Today Is …
Day of Joy of the Ennead and crew of Ra.
Egyptian/Kemetic: Festival of the Ennead, the second day of the high festivals which honors the nine “old gods”, and the boat of Ra, the Sun god, which maintained cosmic order by sailing each day and night through the sky and the underworld. Greek: The 2nd day of each month is sacred to the Agathos Daimon, the “Good Spirit” (roughly equivalent to a combination of the Will and the guardian angel of each person).
The old Pagan custom of “carrying death away” is carried out in certain regions of Germany on this day. In celebration of Winter’s demise, special straw dolls are burned in sacred bonfires or “drowned” in sacred wells.
French Battle of Flowers. Cover your altar in beautiful Spring flowers today.
Thirteenth Outside/Sizdeh Bedar – On the thirteenth day after Persian New Year (Spring Equinox), Persians leave their homes before dawn and stay outside all day. All of the greenery of the holiday is removed—the budding branches, the yellowing sprouts. It is considered unlucky to leave them inside as they might offer the devil a hiding place. It is understood that on this day, the spirits will have the run of the house in return for leaving the family alone the rest of the year. According to Elizabeth Luard this helps speed their spirits towards heaven.
The sabzeh, the dish of sprouted seeds, which appeared on the No Rooz table, is taken along and thrown into a running stream or over a garden wall. This is said to rid the home of the evil eye and “divs” or demons. The sprouted seed dishes are similar to gardens of Adonis, an ancient custom still part of Italian Good Friday celebrations.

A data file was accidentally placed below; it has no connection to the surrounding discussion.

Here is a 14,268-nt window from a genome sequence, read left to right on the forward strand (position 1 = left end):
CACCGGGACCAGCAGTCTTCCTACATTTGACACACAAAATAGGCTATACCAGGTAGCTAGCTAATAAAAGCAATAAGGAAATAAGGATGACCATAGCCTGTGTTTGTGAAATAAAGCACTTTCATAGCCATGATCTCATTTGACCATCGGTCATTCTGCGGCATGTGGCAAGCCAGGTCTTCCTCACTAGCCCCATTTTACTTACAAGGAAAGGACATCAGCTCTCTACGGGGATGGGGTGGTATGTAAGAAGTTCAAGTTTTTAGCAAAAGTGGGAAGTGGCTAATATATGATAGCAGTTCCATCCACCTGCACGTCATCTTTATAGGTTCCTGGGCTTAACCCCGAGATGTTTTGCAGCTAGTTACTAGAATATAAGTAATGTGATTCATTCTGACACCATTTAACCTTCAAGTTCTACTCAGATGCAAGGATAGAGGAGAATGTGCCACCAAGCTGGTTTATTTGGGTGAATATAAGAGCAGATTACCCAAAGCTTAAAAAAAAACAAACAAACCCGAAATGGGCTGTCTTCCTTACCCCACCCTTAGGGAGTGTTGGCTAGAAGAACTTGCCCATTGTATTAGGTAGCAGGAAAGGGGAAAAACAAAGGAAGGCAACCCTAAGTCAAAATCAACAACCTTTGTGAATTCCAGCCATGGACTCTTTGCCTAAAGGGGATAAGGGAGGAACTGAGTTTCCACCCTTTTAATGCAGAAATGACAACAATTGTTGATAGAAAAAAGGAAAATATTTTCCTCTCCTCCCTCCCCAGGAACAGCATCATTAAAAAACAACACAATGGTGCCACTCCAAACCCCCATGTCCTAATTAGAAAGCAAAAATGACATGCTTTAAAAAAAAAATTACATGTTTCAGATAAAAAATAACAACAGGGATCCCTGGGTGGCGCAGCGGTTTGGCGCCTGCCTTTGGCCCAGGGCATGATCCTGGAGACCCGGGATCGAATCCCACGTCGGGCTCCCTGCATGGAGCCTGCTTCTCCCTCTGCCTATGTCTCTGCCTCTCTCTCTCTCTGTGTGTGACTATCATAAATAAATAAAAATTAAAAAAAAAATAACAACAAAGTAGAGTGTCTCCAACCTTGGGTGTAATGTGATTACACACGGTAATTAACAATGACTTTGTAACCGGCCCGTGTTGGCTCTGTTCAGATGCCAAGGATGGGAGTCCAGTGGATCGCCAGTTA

The mandated day spent outdoors is similar to other spring holidays when people are encouraged to spend the day in the open air: Easter Monday and Maimuna. Luard describes people packing tables, chairs, carpets, cushions, silverware, plates, glasses, portable stoves and richly woven carpets and heading out to the hills. They take along a pot of golden rice pilaf, eggs for making omelets, yogurt which is cooled in the streams, freshly baked bread wrapped in cloth, sherbets, pastries and ices, plus coffee and tea to be made in the open air, using the fire and the samovar.
When dusk falls, the carpets are rolled out and people relax under the stars. Candles are lit, each one representing a death or a birth in the previous year. Luard writes: “Newlyweds look for portents—the call of a night-bird seven times repeated, seven white flowers shining under the moon, a piece of bread torn into seven pieces—that speak of a new candle to be lit, a new infant to be born, and doubly blessed if conceived under the dome of heaven.”
On the thirteenth day after Persian New Year (Spring Equinox), Persians leave their homes before dawn and stay outside all day. It is considered unlucky to stay inside. On this day, the spirits romp in the empty houses with an understanding they will leave the family alone the rest of the year.
The sabzeh, the dish of sprouted seeds, which appeared on the Nawruz table (see Mar 20), is taken along and thrown into a running stream or over a garden wall. This is said to rid the home of the evil eye and “divs” or demons. The rest of the day is spent outdoors in celebration: dancing and singing, drinking and eating.
The sprouted seed dishes are similar to gardens of Adonis, an ancient custom that is still part of Italian Good Friday celebrations. And the mandated day outdoors suggests other festivals with mandated time outdoors like Lag B’Omer, the Jewish festival in the middle of counting the Omer (May 11 this year), Easter Monday (see Apr 1) and Maimuna (see Apr 8).
Luard, Elizabeth, Sacred Food, Chicago Review Press
Rufus, Anneli, The World Holiday Book, Harper San Francisco 1994
St. Urban – According to Reginald Scot, in The Discovery of Witchcraft, written in 1584, superstitious maidens hung up some of their hair before a picture of St Urban, because they believed the rest of their hair would then grow long and golden.
Kightly, Charles, The Perpetual Almanack of Folklore, Thames & Hudson 1987
Remember the ancient ways and keep them sacred!
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Courtesy of GrannyMoonsMorningFeast